The Rooftop of Europe

Elbrus is the highest mountain on the European continent, standing at 18,541 feet above level, and is the third of the seven summits that your flags will travel to the top of. This was a whirlwind trip. . . We flew into Moscow, and quickly jumped on a second plane which took us two hours south of Moscow, near Georgia. From there we took a three hour van ride to the base of the Caucasus mountains, a rather small mountain range with huge, rocky, intimidating peaks, many well over 15,000 feet. 

Prayer flags on Mt Elbrus.

Upon arriving in the Caucasus mountain we could not see Mt Elbrus due to the poor weather conditions, that first day in the mountain range we pushed forward to Basecamp, at nearly 12,000 feet. There, we slept in large barrels that sleep seven people (the number on our team), and they even have electricity, very unique. From basecamp we went on two acclimatization hikes up to about 16,000 feet. After two nights at Basecamp we felt ready to tackle the summit.

A view of the Base camp, after an acclimatization hike. 
The summit attempt started at 3am, we didn't sleep that well and waking up at 3 was not too hard. We put on our gear, crampons, ice picks, severe weather clothing and heading out into the subzero weather with up to 50 mile an hour winds. The climb was steep and at times we felt like we were climbing straight up the mountain. We could barely catch our breath due to the limited availability of oxygen. Our pace was slow and steady. One of our team members got severe altitude sickness with nausea and vomiting, however was able to push on. After 10 hours of hiking, we made it to the top. We spent a minute or two at the top, but due to the pounding wind and cold temperatures we quickly got off and back down the mountain. Your flags made it to the Top!! Having your flags make it to seven of the hardest places in the world as a symbol of our commitment to you and all you have gone through. We want each thread that represents a thought of health, strength and well being in your behalf to be symbolized in the remote corners of this planet.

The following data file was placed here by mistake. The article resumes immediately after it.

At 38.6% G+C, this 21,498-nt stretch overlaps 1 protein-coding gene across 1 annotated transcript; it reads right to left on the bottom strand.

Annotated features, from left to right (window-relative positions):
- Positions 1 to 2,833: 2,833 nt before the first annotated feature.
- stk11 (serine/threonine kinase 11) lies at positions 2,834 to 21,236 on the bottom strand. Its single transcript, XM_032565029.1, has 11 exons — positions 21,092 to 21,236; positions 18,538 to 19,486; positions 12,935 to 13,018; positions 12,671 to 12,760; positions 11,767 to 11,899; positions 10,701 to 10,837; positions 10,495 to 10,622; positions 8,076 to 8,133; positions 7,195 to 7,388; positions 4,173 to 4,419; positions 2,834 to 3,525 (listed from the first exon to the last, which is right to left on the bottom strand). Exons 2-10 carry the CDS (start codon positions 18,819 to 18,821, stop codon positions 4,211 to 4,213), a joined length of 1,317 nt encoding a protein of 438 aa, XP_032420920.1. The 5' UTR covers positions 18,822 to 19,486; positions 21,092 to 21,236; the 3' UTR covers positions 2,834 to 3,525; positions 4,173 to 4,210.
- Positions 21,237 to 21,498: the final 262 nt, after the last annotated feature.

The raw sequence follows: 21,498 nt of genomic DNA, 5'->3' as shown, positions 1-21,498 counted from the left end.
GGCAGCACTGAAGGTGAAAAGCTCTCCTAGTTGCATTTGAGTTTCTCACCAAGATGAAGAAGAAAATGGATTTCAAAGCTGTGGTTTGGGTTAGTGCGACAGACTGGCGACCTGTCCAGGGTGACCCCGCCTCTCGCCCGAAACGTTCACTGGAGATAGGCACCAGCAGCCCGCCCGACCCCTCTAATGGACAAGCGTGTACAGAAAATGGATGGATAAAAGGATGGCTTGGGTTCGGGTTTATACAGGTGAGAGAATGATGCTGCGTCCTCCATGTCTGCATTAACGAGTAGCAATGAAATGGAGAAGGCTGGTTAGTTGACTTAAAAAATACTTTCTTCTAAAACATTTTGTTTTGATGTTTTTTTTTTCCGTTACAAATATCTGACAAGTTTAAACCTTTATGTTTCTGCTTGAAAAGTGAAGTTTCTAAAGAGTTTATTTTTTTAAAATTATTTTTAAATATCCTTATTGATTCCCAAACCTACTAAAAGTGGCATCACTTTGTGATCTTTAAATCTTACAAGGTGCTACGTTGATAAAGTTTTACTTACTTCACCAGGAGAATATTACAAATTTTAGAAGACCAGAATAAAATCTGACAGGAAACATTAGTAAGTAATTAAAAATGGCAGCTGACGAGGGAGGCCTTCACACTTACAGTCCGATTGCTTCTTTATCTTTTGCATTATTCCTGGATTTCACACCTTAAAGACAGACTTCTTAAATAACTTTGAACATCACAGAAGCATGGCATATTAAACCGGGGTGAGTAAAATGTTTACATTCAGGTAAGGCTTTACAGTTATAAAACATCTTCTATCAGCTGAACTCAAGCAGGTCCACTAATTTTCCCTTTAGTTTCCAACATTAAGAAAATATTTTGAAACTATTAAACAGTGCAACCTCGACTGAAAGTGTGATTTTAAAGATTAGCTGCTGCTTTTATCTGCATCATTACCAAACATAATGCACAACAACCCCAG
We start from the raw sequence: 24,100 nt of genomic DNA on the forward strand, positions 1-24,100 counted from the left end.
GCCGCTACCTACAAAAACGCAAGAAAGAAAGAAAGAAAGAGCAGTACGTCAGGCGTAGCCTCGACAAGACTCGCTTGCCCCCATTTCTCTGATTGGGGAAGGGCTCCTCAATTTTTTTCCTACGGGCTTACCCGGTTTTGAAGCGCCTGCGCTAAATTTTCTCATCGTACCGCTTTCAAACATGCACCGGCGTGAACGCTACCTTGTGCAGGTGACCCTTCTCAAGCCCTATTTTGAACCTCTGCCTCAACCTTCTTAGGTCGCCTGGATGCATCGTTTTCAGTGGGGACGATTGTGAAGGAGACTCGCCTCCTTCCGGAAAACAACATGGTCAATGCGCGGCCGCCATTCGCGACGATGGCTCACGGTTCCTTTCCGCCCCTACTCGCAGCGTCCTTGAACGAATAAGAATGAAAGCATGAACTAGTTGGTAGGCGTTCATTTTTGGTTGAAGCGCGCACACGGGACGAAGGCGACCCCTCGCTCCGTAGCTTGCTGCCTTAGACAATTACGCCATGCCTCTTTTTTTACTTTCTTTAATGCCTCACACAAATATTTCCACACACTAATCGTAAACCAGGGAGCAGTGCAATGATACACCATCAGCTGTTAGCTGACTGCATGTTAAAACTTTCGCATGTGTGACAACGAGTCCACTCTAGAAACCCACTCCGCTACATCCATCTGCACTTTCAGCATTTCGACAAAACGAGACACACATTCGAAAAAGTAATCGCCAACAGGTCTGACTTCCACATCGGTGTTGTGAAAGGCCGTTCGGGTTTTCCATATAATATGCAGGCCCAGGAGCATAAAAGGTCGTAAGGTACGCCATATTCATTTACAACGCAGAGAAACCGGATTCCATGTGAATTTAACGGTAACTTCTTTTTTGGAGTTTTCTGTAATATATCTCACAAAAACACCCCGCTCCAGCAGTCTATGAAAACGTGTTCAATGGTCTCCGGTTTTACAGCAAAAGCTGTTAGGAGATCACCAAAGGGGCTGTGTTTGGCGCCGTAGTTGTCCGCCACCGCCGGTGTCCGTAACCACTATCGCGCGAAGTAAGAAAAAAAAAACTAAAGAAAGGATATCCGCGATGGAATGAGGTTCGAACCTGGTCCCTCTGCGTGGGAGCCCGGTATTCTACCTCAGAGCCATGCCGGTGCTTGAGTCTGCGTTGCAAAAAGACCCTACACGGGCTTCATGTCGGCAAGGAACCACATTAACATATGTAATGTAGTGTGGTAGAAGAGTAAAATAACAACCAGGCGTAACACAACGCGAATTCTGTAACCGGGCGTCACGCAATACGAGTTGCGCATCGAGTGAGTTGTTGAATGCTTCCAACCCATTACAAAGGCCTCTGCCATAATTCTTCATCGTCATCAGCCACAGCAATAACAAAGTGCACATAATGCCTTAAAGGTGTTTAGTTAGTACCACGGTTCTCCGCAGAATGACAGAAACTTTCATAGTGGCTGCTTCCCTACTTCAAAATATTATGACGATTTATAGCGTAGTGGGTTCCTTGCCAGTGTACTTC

RadiatingHope climbers at the top of Mt Elbrus!! 

Deep into the Arctic

Larry on his dog sled, deep in the Arctic, draped with prayer flags.

Not only have your flags traveled to the top of mountains around the world, but they have also traveled to some of the most desolate and difficult places to get to on earth, such as the deep Arctic tundra. The cancer journey is not easy, and we want these flags to be a symbol of your journey. Our cofounder, Larry Daugherty MD, carried your flags to the deep arctic with a dogsled team. Larry has wanted to race a dog sled in the deep snow of the Arctic since he was a child. Now living in Florida and working at the Mayo Clinic as an oncology doctor, this dream seemed liked it would never come true. While attending an international conference, he chanced upon a tiny ad from a European cold-weather gear maker Fjällräven. The ad invited people to apply for a highly competitive opportunity to lead a dog sled team into the arctic. Well. . . He won the contest that puts him at the head of a team of huskies.
Larry traveled more than 185 miles across the Arctic tundra between Signaldalen, Norway, and Jukkasjärvi, Swedish Lapland. He was on of 20 people who amde the journey, and was the first American who has invited to join the Fjällräven Polar team. He traveled over tundra, mountain forests and frozen lakes. He camped under the stars, guided by the Northern Lights.
Larry felt decorated his dog sled with many of your flags and was inspired to push forward from all your many stories. We honor you all on this journey!!!!

The Arctic Tundra. . .

Chukkung Ri, Nepal

Kristin Sumbot, a cancer survivor and Radiating Hope representative, took on the Himalayas, taking your flags to new heights! She participated with Above and Beyond Cancer, a nonprofit out of Iowa, in her own words. . .

"Chukkung Ri sits at 18,238 feet in the Everest, Khumbu region of Nepal. We all set out together and then slowly spread out at our different paces. I had found myself walking alone, and the physicality of the hike was getting the better of me. I was struggling to catch my breath in the harsh mountain wind. I wanted to turn back. But I remember thinking I am not a quitter! If I were, then I wouldn’t be here. If I could survive cancer and high dose chemotherapy, then I could do this! The mountains surrounding us were like majestic sleeping giants.  resonated the whole valley with a quiet reverence. As I reached the group, our leader, Dr. Demming, greeted me with a big hug saying, “You are so strong, I am so proud of you.”

As I gazed out into the mountain valley a wave of self recognition hit me. I had come full circle with having cancer. I used to feel that cancer had made me a stranger to myself. After cancer I had a glimpse of who I had become; strong, confident, seeing life in a new way. But I still had insecurities. Living a full life was something that I wanted and pursued. However the traumatic scars left behind from cancer made it hard for me to do so The reward of completing the physical challenge of Chukkung Ri disproved my doubts, and erased those insecurities.

I was looking out at who I had become and the life that I could live if I could embrace the trials and adventure that come with it. Cancer had closed all the right doors and pointed me in the direction of how I wanted to live life. And it does feel like you are on top of the world." -Kristin Sumbot